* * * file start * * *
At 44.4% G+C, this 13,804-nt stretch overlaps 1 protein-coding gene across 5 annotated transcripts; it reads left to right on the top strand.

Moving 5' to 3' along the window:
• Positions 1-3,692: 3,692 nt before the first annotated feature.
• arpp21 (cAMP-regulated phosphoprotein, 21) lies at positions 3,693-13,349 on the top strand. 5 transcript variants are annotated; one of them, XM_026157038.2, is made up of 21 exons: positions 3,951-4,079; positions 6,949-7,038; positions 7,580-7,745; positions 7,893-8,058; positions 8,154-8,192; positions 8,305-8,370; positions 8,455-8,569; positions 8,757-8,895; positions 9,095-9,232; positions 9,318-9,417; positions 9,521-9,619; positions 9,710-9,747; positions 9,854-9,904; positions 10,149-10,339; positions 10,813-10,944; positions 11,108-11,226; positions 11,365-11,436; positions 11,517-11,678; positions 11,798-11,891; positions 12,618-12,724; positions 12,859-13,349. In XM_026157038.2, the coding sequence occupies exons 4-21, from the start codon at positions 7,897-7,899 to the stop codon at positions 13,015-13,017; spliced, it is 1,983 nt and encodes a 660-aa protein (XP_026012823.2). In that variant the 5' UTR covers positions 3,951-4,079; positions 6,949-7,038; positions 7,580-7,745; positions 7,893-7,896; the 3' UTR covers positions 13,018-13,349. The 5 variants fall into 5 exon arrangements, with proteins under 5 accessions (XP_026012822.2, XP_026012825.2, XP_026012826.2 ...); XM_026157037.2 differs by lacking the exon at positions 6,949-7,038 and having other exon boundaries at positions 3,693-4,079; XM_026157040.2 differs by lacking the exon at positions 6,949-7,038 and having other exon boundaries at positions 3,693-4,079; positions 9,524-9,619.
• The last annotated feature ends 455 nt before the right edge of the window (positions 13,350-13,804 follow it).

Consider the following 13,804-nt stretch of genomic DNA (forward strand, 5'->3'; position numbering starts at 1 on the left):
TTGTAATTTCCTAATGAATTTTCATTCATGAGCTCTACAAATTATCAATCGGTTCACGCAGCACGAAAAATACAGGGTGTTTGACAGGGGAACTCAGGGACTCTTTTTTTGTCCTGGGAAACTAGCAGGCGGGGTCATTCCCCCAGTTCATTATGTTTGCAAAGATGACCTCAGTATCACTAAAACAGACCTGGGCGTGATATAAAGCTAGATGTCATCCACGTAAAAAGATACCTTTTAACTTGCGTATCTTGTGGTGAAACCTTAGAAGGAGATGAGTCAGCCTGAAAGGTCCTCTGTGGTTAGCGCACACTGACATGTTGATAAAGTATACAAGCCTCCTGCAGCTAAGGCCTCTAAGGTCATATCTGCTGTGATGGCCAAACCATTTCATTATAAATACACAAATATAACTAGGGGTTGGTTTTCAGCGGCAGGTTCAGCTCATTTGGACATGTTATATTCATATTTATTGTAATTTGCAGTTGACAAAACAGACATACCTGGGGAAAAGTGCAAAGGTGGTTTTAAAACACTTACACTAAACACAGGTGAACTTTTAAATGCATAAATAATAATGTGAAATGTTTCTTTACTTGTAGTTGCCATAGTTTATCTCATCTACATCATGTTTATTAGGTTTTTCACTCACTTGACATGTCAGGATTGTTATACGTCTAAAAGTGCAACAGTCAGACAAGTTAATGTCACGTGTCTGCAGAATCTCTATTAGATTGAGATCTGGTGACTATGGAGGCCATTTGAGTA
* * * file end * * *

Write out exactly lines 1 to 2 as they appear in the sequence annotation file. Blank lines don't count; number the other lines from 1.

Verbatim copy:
At 44.4% G+C, this 13,804-nt stretch overlaps 1 protein-coding gene across 5 annotated transcripts; it reads left to right on the top strand.

Moving 5' to 3' along the window: